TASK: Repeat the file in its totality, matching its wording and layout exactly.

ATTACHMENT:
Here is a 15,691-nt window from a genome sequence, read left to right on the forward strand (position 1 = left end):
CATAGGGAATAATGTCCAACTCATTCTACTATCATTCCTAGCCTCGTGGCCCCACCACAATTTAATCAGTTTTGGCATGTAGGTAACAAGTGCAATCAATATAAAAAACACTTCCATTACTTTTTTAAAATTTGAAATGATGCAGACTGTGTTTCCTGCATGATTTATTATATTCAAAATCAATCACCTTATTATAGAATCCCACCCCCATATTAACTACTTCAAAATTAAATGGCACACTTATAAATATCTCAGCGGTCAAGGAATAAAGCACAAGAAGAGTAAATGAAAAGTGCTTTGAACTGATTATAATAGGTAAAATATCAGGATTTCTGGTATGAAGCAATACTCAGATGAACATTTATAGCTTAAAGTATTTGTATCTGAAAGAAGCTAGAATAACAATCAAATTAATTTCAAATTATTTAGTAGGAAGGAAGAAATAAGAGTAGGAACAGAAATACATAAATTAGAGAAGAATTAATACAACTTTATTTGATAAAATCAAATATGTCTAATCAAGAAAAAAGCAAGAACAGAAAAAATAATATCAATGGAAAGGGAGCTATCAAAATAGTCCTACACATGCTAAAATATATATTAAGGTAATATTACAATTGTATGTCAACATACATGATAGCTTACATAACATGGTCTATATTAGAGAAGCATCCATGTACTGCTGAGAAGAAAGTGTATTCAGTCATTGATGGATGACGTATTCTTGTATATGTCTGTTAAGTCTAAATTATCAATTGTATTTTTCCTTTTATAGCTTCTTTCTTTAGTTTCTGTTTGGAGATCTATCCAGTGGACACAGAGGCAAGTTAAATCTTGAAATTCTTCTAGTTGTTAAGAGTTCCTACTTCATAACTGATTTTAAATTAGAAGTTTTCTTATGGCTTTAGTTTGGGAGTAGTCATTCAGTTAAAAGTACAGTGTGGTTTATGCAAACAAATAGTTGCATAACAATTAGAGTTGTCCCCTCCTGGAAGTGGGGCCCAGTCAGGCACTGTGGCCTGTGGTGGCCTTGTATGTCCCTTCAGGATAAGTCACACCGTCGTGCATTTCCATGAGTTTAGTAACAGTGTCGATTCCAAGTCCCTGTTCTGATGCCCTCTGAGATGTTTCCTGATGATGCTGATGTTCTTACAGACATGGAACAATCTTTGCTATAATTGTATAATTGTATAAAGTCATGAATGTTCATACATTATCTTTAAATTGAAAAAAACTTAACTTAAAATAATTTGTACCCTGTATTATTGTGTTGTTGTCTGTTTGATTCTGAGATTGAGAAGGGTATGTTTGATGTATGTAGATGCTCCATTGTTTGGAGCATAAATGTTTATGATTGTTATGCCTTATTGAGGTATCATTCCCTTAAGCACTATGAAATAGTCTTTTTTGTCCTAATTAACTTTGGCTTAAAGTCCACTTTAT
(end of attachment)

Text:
Here is a 15,691-nt window from a genome sequence, read left to right on the forward strand (position 1 = left end):
CATAGGGAATAATGTCCAACTCATTCTACTATCATTCCTAGCCTCGTGGCCCCACCACAATTTAATCAGTTTTGGCATGTAGGTAACAAGTGCAATCAATATAAAAAACACTTCCATTACTTTTTTAAAATTTGAAATGATGCAGACTGTGTTTCCTGCATGATTTATTATATTCAAAATCAATCACCTTATTATAGAATCCCACCCCCATATTAACTACTTCAAAATTAAATGGCACACTTATAAATATCTCAGCGGTCAAGGAATAAAGCACAAGAAGAGTAAATGAAAAGTGCTTTGAACTGATTATAATAGGTAAAATATCAGGATTTCTGGTATGAAGCAATACTCAGATGAACATTTATAGCTTAAAGTATTTGTATCTGAAAGAAGCTAGAATAACAATCAAATTAATTTCAAATTATTTAGTAGGAAGGAAGAAATAAGAGTAGGAACAGAAATACATAAATTAGAGAAGAATTAATACAACTTTATTTGATAAAATCAAATATGTCTAATCAAGAAAAAAGCAAGAACAGAAAAAATAATATCAATGGAAAGGGAGCTATCAAAATAGTCCTACACATGCTAAAATATATATTAAGGTAATATTACAATTGTATGTCAACATACATGATAGCTTACATAACATGGTCTATATTAGAGAAGCATCCATGTACTGCTGAGAAGAAAGTGTATTCAGTCATTGATGGATGACGTATTCTTGTATATGTCTGTTAAGTCTAAATTATCAATTGTATTTTTCCTTTTATAGCTTCTTTCTTTAGTTTCTGTTTGGAGATCTATCCAGTGGACACAGAGGCAAGTTAAATCTTGAAATTCTTCTAGTTGTTAAGAGTTCCTACTTCATAACTGATTTTAAATTAGAAGTTTTCTTATGGCTTTAGTTTGGGAGTAGTCATTCAGTTAAAAGTACAGTGTGGTTTATGCAAACAAATAGTTGCATAACAATTAGAGTTGTCCCCTCCTGGAAGTGGGGCCCAGTCAGGCACTGTGGCCTGTGGTGGCCTTGTATGTCCCTTCAGGATAAGTCACACCGTCGTGCATTTCCATGAGTTTAGTAACAGTGTCGATTCCAAGTCCCTGTTCTGATGCCCTCTGAGATGTTTCCTGATGATGCTGATGTTCTTACAGACATGGAACAATCTTTGCTATAATTGTATAATTGTATAAAGTCATGAATGTTCATACATTATCTTTAAATTGAAAAAAACTTAACTTAAAATAATTTGTACCCTGTATTATTGTGTTGTTGTCTGTTTGATTCTGAGATTGAGAAGGGTATGTTTGATGTATGTAGATGCTCCATTGTTTGGAGCATAAATGTTTATGATTGTTATGCCTTATTGAGGTATCATTCCCTTAAGCACTATGAAATAGTCTTTTTTGTCCTAATTAACTTTGGCTTAAAGTCCACTTTAT